Incentives entice investors into Indias power market

Incentives entice investors into India`s power market

To meet the modern electricity demands of its 900-million-plus inhabitants, India turned to foreign investors to shoulder part of the load

By Dr. Anupam Sanyal

International Environmental & Energy Consultants

India, with 900 million people and growing, is the most populous country after China. The country is also undergoing unprecedented industrial growth and development. The growth rate has increased from 2 to 2.5 percent in 1991 to 5 to 6 percent in 1995 and continues to rise. As growth increases, the demand for power also increases. To meet this demand, in one of the largest projects offered anywhere in the world, India has opened its power sector to foreign investment with attractive incentives.

Power generation growth and its future

Since independence in 1947, India has multiplied its electricity generation capacity nearly 60 times from a meager 1,362 MW to 81,164 MW as of March 1995 (Figure 1). Generation leaped from 4 to 351 billion units during this period. Although per capita power consumption is still a mere 310 kWh (compared to 12,170 for the US), India faces an acute energy shortage with a supply and demand gap of 8.5 percent, peaking at 19 percent.

Thermal plants account for 74 percent of the installed capacity, with hydroelectric supplying 24 percent and nuclear supplying the 2 percent balance. At 351 billion units in 1994 to 1995, power generation recorded a near-targeted growth of 8.5 percent over the previous year. The government has estimated that in order to keep up with the projected growth, an additional 142,000 MW will be required by 2007. Based on an installed capacity of 69,352 MW in 1992, this addition corresponds to a threefold increase in capacity with an average addition of 9,500 MW per year.

At a modest installation cost of (US)$1,000/kW, this scale of expansion needs (US)$142 billion in capital over 15 years, or (US)$9.5 billion every year. This is a monumental task for any country, but especially so in India, where power generation has mostly been the responsibility of the central and state governments. Approximately 5 percent of India`s generation comes from private sources. The government is responsible for the transmission and distribution, including that for the private sector power supply.

The power sector of the state governments is the responsibility of the State Electricity Boards (SEB) who generate and distribute power, set tariffs and collect revenues. The SEBs have faced a plethora of problems over the years. Different tariff rates (Table 1) are charged to the different consumer sectors ranging from 0.7 cents/kWh to 7.6 cents/kWh. Agriculture and industry are the two most important consumer categories for their relative shares. SEB charges are set far below unit cost for the agricultural sector and above unit cost for the industrial sector. As a result, the revenue from the agricultural sector has been extremely poor, leading to heavy financial losses. In addition, the transmission and distribution losses are high due to sparsely distributed load over a large rural area, where the SEBs must sell a substantial amount of electricity at low-voltage levels. Other causes include underinvesting in the transmission systems, inadequate billing recovery and other unrecoverable losses. The overall problem is exacerbated by the low-capacity utilization of the thermal power plants. This situation is largely due to deficiencies in operation and maintenance (O&M), poor coal quality and generating equipment. These lead to enormous SEB losses, which were more than (US)$2.25 billion in 1995 to 1996.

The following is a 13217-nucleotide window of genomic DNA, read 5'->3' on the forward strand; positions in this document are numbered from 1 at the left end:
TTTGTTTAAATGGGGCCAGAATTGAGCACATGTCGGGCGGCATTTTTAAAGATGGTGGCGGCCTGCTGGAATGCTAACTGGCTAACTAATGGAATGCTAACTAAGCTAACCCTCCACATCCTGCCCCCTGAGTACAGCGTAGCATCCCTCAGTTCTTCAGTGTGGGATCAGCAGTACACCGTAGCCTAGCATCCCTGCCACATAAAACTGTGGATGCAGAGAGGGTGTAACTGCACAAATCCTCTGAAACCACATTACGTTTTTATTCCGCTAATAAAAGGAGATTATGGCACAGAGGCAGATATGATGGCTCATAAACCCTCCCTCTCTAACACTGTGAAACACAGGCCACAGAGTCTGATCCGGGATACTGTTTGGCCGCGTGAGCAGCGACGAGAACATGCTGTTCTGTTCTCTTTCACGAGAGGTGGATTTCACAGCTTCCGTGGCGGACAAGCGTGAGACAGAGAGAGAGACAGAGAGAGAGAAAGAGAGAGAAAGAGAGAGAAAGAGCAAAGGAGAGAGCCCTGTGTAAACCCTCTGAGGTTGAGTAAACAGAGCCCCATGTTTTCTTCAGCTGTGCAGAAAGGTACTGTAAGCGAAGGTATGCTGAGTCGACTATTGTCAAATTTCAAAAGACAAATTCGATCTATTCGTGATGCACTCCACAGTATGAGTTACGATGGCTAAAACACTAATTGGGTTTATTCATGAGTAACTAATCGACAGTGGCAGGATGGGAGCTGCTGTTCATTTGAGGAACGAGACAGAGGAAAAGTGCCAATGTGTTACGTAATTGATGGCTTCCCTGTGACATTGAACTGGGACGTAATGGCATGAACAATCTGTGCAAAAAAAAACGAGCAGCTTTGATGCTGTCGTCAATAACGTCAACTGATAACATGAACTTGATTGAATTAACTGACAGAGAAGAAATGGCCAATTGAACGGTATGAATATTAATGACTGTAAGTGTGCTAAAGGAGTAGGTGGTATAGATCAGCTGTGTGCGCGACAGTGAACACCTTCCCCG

The central and state governments have recognized this gloomy scenario as a formidable challenge to the nation and radically reformed the entire electricity framework to address this.

The pre-amendment framework

Under the 1910 Indian Electricity Act and the 1948 Electricity Supply Act, the legal framework provided for three utility types–SEBs, licensees and fully government- owned generating companies. The SEBs were responsible for generation, supply and distribution within the state. Licensees supplied electricity generated from their own stations to specified areas within a state. The generating companies, promoted and owned by the central or state governments, supplied power to the grid without specific responsibility for retail distribution. Fifty-seven distribution licensees and five private utilities comprised a generation capacity slightly less than 3,000 MW or 5 percent of national capacity.

Post-amendment framework

The governments recognized the additional capacity requirement would require a colossal investment well outside their capabilities. They amended the two electricity acts in October 1991 to attract domestic and foreign investment in electricity generation, supply and distribution. They also modified the financial, administrative and legal environments to attract private enterprise to invest in the power sector.